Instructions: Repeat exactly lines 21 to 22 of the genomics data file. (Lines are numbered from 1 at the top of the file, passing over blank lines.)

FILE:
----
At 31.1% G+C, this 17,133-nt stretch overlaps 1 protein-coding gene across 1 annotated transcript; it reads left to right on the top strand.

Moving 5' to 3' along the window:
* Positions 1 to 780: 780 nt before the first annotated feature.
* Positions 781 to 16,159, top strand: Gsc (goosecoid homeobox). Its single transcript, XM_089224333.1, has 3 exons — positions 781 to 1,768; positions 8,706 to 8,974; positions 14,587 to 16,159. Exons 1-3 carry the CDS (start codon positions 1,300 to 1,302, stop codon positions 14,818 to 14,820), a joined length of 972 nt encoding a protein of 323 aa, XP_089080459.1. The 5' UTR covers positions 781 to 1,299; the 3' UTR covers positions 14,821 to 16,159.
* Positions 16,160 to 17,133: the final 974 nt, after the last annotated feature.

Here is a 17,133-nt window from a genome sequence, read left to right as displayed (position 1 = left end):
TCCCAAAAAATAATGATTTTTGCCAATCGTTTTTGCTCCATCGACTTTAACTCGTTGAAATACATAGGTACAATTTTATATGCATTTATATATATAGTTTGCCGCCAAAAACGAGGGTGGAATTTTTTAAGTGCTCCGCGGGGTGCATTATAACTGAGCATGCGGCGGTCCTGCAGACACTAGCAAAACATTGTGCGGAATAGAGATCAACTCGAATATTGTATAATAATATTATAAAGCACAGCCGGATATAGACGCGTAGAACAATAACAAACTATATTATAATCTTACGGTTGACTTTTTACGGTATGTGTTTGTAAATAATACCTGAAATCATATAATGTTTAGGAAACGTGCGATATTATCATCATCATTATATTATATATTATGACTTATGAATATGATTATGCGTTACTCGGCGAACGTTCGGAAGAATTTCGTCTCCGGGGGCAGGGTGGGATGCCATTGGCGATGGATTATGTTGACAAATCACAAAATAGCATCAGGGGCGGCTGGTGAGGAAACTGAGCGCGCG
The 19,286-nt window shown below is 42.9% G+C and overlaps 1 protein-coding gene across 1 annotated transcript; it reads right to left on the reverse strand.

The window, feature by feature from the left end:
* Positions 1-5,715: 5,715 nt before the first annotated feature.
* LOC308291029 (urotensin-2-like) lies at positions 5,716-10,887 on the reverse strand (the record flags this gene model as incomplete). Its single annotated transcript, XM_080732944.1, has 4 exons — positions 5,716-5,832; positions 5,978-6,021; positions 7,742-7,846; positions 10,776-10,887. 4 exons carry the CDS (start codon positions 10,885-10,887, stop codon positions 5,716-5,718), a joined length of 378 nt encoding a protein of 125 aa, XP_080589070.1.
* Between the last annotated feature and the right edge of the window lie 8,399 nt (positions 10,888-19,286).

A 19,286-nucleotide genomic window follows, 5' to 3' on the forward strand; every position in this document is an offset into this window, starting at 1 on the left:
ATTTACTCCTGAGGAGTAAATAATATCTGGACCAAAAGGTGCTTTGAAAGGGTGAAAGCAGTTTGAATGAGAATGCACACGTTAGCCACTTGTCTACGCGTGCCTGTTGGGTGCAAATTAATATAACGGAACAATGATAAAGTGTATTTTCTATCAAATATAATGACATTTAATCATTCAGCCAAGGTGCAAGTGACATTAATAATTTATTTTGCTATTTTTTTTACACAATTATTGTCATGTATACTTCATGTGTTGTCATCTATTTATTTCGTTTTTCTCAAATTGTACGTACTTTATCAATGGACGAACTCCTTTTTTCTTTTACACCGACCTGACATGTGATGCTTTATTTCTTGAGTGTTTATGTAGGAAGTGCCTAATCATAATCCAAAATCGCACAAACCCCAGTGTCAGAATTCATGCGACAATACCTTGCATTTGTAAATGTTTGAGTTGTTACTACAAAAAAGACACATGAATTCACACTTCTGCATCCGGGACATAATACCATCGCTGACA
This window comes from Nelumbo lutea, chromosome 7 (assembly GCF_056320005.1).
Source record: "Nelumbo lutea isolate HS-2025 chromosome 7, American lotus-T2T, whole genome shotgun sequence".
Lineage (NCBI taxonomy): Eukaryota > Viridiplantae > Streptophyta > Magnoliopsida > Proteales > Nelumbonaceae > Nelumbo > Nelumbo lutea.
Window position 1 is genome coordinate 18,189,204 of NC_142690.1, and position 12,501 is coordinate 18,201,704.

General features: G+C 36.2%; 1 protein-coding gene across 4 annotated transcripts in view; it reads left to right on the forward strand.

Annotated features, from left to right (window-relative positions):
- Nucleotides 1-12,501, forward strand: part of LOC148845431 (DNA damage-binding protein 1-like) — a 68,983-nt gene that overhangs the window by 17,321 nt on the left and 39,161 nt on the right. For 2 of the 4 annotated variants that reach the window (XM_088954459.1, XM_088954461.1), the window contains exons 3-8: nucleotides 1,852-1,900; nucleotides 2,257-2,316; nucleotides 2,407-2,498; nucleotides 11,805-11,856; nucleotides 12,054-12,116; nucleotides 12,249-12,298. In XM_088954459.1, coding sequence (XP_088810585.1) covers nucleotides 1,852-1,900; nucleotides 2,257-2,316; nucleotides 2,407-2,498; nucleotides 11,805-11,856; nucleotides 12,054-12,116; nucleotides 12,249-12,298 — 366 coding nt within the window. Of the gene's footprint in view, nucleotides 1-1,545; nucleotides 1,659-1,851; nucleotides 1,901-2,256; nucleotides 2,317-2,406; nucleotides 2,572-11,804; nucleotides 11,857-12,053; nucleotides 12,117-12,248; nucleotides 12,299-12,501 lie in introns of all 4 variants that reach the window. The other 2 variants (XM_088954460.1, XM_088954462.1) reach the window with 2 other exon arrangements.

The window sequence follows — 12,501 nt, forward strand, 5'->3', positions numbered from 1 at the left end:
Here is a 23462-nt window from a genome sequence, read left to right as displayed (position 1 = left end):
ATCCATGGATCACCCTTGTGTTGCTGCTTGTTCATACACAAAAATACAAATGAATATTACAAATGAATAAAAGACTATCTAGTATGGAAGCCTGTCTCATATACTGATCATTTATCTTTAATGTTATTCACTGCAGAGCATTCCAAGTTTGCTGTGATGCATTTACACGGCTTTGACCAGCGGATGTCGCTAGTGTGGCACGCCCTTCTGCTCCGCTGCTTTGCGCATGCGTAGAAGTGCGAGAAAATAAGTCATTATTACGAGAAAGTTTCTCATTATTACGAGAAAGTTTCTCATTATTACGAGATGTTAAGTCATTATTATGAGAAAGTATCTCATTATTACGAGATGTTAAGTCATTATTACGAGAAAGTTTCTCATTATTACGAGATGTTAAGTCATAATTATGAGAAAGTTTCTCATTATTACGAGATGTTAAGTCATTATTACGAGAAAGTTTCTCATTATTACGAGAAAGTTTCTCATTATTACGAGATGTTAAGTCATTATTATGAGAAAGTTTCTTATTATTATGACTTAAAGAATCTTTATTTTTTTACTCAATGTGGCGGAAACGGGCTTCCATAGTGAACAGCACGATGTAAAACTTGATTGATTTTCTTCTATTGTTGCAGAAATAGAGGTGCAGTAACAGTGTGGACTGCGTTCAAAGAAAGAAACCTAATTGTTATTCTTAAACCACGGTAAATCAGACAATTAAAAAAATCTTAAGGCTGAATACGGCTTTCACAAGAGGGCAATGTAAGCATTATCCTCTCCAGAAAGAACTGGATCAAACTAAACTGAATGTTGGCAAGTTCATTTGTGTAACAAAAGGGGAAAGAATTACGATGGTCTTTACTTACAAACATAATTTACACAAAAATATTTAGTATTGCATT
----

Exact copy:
- Nucleotides 1-12,501, forward strand: part of LOC148845431 (DNA damage-binding protein 1-like) — a 68,983-nt gene that overhangs the window by 17,321 nt on the left and 39,161 nt on the right. For 2 of the 4 annotated variants that reach the window (XM_088954459.1, XM_088954461.1), the window contains exons 3-8: nucleotides 1,852-1,900; nucleotides 2,257-2,316; nucleotides 2,407-2,498; nucleotides 11,805-11,856; nucleotides 12,054-12,116; nucleotides 12,249-12,298. In XM_088954459.1, coding sequence (XP_088810585.1) covers nucleotides 1,852-1,900; nucleotides 2,257-2,316; nucleotides 2,407-2,498; nucleotides 11,805-11,856; nucleotides 12,054-12,116; nucleotides 12,249-12,298 — 366 coding nt within the window. Of the gene's footprint in view, nucleotides 1-1,545; nucleotides 1,659-1,851; nucleotides 1,901-2,256; nucleotides 2,317-2,406; nucleotides 2,572-11,804; nucleotides 11,857-12,053; nucleotides 12,117-12,248; nucleotides 12,299-12,501 lie in introns of all 4 variants that reach the window. The other 2 variants (XM_088954460.1, XM_088954462.1) reach the window with 2 other exon arrangements.

The window sequence follows — 12,501 nt, forward strand, 5'->3', positions numbered from 1 at the left end: